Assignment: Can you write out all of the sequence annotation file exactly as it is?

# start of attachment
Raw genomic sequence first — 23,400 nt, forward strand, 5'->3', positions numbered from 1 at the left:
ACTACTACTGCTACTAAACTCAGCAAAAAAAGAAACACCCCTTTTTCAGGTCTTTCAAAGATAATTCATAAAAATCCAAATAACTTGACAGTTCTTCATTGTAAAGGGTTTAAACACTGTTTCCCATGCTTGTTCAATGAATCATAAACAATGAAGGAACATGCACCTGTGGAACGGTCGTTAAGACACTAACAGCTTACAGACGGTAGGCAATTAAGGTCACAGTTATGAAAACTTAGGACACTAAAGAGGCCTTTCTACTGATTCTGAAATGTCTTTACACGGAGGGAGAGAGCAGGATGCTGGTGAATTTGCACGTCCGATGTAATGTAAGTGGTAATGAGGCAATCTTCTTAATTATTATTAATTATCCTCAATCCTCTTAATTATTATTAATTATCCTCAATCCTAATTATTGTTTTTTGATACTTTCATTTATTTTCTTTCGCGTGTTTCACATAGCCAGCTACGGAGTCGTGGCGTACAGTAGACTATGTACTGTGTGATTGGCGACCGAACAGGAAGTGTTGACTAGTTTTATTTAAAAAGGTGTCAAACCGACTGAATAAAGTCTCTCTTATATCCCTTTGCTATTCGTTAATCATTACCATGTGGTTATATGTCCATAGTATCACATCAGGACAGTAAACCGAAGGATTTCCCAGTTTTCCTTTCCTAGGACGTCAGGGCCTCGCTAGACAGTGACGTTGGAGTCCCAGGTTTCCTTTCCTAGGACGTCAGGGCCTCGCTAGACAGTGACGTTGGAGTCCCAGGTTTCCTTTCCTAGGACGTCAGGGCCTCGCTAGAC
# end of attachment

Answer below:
Raw genomic sequence first — 23,400 nt, forward strand, 5'->3', positions numbered from 1 at the left:
ACTACTACTGCTACTAAACTCAGCAAAAAAAGAAACACCCCTTTTTCAGGTCTTTCAAAGATAATTCATAAAAATCCAAATAACTTGACAGTTCTTCATTGTAAAGGGTTTAAACACTGTTTCCCATGCTTGTTCAATGAATCATAAACAATGAAGGAACATGCACCTGTGGAACGGTCGTTAAGACACTAACAGCTTACAGACGGTAGGCAATTAAGGTCACAGTTATGAAAACTTAGGACACTAAAGAGGCCTTTCTACTGATTCTGAAATGTCTTTACACGGAGGGAGAGAGCAGGATGCTGGTGAATTTGCACGTCCGATGTAATGTAAGTGGTAATGAGGCAATCTTCTTAATTATTATTAATTATCCTCAATCCTCTTAATTATTATTAATTATCCTCAATCCTAATTATTGTTTTTTGATACTTTCATTTATTTTCTTTCGCGTGTTTCACATAGCCAGCTACGGAGTCGTGGCGTACAGTAGACTATGTACTGTGTGATTGGCGACCGAACAGGAAGTGTTGACTAGTTTTATTTAAAAAGGTGTCAAACCGACTGAATAAAGTCTCTCTTATATCCCTTTGCTATTCGTTAATCATTACCATGTGGTTATATGTCCATAGTATCACATCAGGACAGTAAACCGAAGGATTTCCCAGTTTTCCTTTCCTAGGACGTCAGGGCCTCGCTAGACAGTGACGTTGGAGTCCCAGGTTTCCTTTCCTAGGACGTCAGGGCCTCGCTAGACAGTGACGTTGGAGTCCCAGGTTTCCTTTCCTAGGACGTCAGGGCCTCGCTAGAC